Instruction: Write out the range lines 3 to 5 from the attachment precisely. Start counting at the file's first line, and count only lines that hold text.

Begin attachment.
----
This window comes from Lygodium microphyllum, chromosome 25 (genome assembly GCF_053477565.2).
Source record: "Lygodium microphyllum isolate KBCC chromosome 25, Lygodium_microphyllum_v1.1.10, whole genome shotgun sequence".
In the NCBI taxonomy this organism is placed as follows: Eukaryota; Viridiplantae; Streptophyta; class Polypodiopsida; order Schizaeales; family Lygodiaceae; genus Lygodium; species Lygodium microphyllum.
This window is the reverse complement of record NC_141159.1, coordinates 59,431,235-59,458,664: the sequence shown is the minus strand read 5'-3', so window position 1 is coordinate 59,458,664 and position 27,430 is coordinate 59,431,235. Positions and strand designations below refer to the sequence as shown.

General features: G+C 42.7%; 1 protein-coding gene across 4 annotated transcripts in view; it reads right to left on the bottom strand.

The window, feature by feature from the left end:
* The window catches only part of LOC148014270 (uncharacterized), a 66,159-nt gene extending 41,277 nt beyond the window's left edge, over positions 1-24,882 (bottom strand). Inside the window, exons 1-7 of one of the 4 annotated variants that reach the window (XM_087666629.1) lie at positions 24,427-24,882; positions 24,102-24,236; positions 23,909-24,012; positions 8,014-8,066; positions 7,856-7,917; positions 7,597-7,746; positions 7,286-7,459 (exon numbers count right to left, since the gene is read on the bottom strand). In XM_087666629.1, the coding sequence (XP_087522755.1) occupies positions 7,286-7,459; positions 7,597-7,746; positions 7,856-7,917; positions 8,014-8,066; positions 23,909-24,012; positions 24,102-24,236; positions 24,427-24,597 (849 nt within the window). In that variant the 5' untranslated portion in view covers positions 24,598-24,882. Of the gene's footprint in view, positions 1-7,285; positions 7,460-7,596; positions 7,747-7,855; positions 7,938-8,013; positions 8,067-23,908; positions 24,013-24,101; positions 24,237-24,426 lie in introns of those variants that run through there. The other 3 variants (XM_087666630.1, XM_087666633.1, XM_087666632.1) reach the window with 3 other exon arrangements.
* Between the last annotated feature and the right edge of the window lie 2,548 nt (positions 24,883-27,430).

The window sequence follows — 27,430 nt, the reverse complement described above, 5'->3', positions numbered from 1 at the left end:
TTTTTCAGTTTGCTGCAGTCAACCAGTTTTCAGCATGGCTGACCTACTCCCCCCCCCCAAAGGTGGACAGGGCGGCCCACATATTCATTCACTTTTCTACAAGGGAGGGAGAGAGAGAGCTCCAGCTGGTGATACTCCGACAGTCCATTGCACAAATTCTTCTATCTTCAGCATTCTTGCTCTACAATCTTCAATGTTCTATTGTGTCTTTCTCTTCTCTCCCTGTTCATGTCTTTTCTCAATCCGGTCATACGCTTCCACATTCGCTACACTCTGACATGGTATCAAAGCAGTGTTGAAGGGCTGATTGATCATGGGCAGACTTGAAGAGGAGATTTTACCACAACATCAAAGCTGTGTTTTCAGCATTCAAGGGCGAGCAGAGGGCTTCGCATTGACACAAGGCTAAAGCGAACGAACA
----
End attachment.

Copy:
In the NCBI taxonomy this organism is placed as follows: Eukaryota; Viridiplantae; Streptophyta; class Polypodiopsida; order Schizaeales; family Lygodiaceae; genus Lygodium; species Lygodium microphyllum.
This window is the reverse complement of record NC_141159.1, coordinates 59,431,235-59,458,664: the sequence shown is the minus strand read 5'-3', so window position 1 is coordinate 59,458,664 and position 27,430 is coordinate 59,431,235. Positions and strand designations below refer to the sequence as shown.

General features: G+C 42.7%; 1 protein-coding gene across 4 annotated transcripts in view; it reads right to left on the bottom strand.